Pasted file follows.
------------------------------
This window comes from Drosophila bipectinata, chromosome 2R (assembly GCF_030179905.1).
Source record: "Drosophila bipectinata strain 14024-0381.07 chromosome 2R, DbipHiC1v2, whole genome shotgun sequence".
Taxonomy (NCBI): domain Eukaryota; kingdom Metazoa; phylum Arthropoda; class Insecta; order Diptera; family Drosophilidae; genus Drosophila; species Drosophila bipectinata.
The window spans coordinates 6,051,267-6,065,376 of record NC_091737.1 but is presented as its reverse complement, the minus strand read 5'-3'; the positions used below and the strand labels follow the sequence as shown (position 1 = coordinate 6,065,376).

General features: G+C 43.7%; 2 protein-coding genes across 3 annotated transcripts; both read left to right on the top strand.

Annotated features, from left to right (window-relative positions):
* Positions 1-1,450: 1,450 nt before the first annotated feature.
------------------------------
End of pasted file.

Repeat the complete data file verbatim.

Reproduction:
This window comes from Drosophila bipectinata, chromosome 2R (assembly GCF_030179905.1).
Source record: "Drosophila bipectinata strain 14024-0381.07 chromosome 2R, DbipHiC1v2, whole genome shotgun sequence".
Taxonomy (NCBI): domain Eukaryota; kingdom Metazoa; phylum Arthropoda; class Insecta; order Diptera; family Drosophilidae; genus Drosophila; species Drosophila bipectinata.
The window spans coordinates 6,051,267-6,065,376 of record NC_091737.1 but is presented as its reverse complement, the minus strand read 5'-3'; the positions used below and the strand labels follow the sequence as shown (position 1 = coordinate 6,065,376).

General features: G+C 43.7%; 2 protein-coding genes across 3 annotated transcripts; both read left to right on the top strand.

Annotated features, from left to right (window-relative positions):
* Positions 1-1,450: 1,450 nt before the first annotated feature.